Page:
Iran has offered "constructive solutions" to resolve disputes in nuclear talks with six major powers, the Iranian Students news agency ISNA reported on Wednesday, but Western officials suggested they had heard nothing new from Tehran.
Iran has offered “constructive solutions” to resolve disputes in nuclear talks with six major powers, the Iranian Students news agency ISNA reported on Wednesday, but Western officials suggested they had heard nothing new from Tehran.
Iran and the powers are in the last stretch of talks to reach a final agreement to end a more than 12-year standoff over the country’s disputed nuclear programme. The goal an agreement that would lift sanctions in exchange for curbs on Iran’s nuclear programme for at least a decade.
“Iran has presented constructive solutions to overcome the remaining differences. We will not show flexibility regarding our red lines,” the Iranian diplomat, who was not identified, told ISNA.
But Western officials indicated they have yet to see new proposals from Iran that could end the deadlock. The biggest sticking points include issues such as a United Nations arms embargo, U.N. missile sanctions, the speed of sanctions relief, and research and development on advanced nuclear centrifuges.
“I haven’t seen anything new from Iran,” a Western diplomat close to the talks told Reuters on condition of anonymity. Another Western official echoed the remarks.
Western countries accuse Iran of seeking the capability to build nuclear weapons. Tehran says its nuclear programme is peaceful.
A successful deal could change balance of power in the Middle East, the biggest milestone in decades towards easing hostility between Iran and the United States, foes since Iranian revolutionaries stormed the U.S. embassy in Tehran in 1979.
It would be a political success for both U.S. President Barack Obama and Iran’s pragmatic President Hassan Rouhani, both of whom face scepticism from powerful hardliners at home.
Iran, the United States, Britain, France, Germany, Russia and China gave themselves at least until Friday to negotiate an agreement, but a source from one of the powers said on Tuesday they had to wrap up in the next 48 hours.
Speaking to reporters late on Tuesday, a senior U.S. official suggested that the negotiations were approaching a moment of truth.
“I believe we will in the near term either get this deal or find out we can’t,” the U.S. official said.
Iran and the powers have a rough draft of an agreement with five technical annexes, which diplomats say adds up to around 80 pages. But the text contains many brackets highlighting areas of dispute. The disagreements over U.N. Security Council sanctions are among the most difficult, officials said.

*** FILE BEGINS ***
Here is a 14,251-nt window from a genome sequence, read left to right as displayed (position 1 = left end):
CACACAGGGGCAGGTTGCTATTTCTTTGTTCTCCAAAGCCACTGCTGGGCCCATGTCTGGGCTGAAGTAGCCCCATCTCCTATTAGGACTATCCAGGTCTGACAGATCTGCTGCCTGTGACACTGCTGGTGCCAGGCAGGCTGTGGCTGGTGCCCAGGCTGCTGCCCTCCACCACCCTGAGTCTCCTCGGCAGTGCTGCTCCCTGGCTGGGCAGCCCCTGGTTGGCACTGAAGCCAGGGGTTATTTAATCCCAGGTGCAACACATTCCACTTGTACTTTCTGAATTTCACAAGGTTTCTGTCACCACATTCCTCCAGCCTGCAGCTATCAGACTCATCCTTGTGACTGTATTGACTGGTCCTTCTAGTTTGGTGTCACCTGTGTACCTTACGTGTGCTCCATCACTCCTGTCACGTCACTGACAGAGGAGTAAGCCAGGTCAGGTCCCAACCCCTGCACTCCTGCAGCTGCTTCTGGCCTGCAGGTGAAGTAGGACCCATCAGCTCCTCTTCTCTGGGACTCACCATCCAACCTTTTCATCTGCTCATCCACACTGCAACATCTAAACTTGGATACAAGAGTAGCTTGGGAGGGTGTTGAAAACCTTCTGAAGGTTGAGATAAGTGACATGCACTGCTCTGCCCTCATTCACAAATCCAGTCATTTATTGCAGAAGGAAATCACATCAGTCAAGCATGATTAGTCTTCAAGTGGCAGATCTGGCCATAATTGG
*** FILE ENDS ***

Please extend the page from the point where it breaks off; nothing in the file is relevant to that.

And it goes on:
“Removing the remaining brackets, this seems to be very, very, very tough,” a senior Western diplomat told reporters.
Russia and China, which have never hidden their dislike of sanctions, had indicated they would support the termination of the arms embargo on Iran and U.N. missile sanctions, both of which date back to 2006.
In the end, however, Moscow and Beijing agreed not to break ranks with the Americans and Europeans who want to maintain the arms embargo and missile sanctions, given instability in the Middle East.
“In the current context, it would be pretty obscene as a political message if we resolve the nuclear issue but then give them money and the capacity to import and export arms,” a senior Western official said.
Russia is especially sensitive about sanctions, Western officials say, due to the fact that it itself is under U.S. and European Union sanctions over allegations that it is supporting pro-Moscow rebels in eastern Ukraine, which it denies.
U.S. Secretary of State John Kerry and Iranian Foreign Minister Mohammad Javad Zarif stayed behind in Vienna in an attempt to break the logjam while most of the other foreign ministers returned to their capitals. EU foreign policy chief Federica Mogherini, who is coordinating the talks, also remained in Vienna to help find a compromise.
Kerry and Zarif were involved in a tense exchange of positions on U.N. sanctions on Monday night, diplomats said. Tehran says conventional weapons and missiles have nothing to do with the nuclear issue and bans should therefore be removed.
“There was no slamming of doors but it was a very heated exchange of views,” one of the senior Western diplomats said.
French Foreign Minister Laurent Fabius and British Foreign Secretary Philip Hammond are expected to return to Vienna on Wednesday evening.
U.S. and European officials have indicated that they are prepared to walk away from the negotiations if there is not a deal soon, while the Iranians have said they are happy to continue negotiating.
Iran’s Supreme Leader Ayatollah Ali Khamenei, who has the power to block a deal, last month ruled out either a long freeze of sensitive nuclear work or opening military sites to inspectors. Western officials say Khamenei’s “red lines” have made things more difficult for the Iranian delegation.
“There is a sort of good-cop/bad-cop between Zarif and the supreme leader,” a Western official said. “Zarif is under a lot of pressure.”
The latest extension of the talks to Friday left open the possibility an agreement would not arrive in time for the deadline to allow an expedited, 30-day review of a deal by the Republican-dominated U.S. Congress.
If a deal is sent to Congress between July 10 and Sept. 7, Congress will have up to 60 days to review it. U.S. officials fear that could provide more time for any deal to unravel.